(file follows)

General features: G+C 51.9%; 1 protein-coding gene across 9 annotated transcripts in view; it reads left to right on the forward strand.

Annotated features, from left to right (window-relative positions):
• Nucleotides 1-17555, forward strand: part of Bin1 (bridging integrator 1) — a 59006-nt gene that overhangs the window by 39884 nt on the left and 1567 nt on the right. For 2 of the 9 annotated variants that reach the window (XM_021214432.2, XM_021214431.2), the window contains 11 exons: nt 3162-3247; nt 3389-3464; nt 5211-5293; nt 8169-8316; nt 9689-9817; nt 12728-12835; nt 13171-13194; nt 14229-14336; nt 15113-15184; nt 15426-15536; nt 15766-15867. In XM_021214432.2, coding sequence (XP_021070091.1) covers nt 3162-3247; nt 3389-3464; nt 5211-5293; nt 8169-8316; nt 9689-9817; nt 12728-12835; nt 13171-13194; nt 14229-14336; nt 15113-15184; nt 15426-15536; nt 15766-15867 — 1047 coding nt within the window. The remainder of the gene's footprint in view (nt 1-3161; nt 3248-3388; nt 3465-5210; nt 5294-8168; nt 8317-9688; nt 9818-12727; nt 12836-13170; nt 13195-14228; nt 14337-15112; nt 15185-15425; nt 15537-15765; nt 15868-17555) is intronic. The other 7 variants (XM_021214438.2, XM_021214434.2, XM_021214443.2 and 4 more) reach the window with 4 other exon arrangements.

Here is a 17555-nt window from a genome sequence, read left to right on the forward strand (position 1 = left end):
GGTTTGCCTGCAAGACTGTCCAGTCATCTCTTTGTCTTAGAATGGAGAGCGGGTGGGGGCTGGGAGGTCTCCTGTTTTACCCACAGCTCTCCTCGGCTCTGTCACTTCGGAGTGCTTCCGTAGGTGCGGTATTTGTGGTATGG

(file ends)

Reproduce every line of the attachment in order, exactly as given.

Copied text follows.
General features: G+C 51.9%; 1 protein-coding gene across 9 annotated transcripts in view; it reads left to right on the forward strand.

Annotated features, from left to right (window-relative positions):
• Nucleotides 1-17555, forward strand: part of Bin1 (bridging integrator 1) — a 59006-nt gene that overhangs the window by 39884 nt on the left and 1567 nt on the right. For 2 of the 9 annotated variants that reach the window (XM_021214432.2, XM_021214431.2), the window contains 11 exons: nt 3162-3247; nt 3389-3464; nt 5211-5293; nt 8169-8316; nt 9689-9817; nt 12728-12835; nt 13171-13194; nt 14229-14336; nt 15113-15184; nt 15426-15536; nt 15766-15867. In XM_021214432.2, coding sequence (XP_021070091.1) covers nt 3162-3247; nt 3389-3464; nt 5211-5293; nt 8169-8316; nt 9689-9817; nt 12728-12835; nt 13171-13194; nt 14229-14336; nt 15113-15184; nt 15426-15536; nt 15766-15867 — 1047 coding nt within the window. The remainder of the gene's footprint in view (nt 1-3161; nt 3248-3388; nt 3465-5210; nt 5294-8168; nt 8317-9688; nt 9818-12727; nt 12836-13170; nt 13195-14228; nt 14337-15112; nt 15185-15425; nt 15537-15765; nt 15868-17555) is intronic. The other 7 variants (XM_021214438.2, XM_021214434.2, XM_021214443.2 and 4 more) reach the window with 4 other exon arrangements.

Here is a 17555-nt window from a genome sequence, read left to right on the forward strand (position 1 = left end):
GGTTTGCCTGCAAGACTGTCCAGTCATCTCTTTGTCTTAGAATGGAGAGCGGGTGGGGGCTGGGAGGTCTCCTGTTTTACCCACAGCTCTCCTCGGCTCTGTCACTTCGGAGTGCTTCCGTAGGTGCGGTATTTGTGGTATGG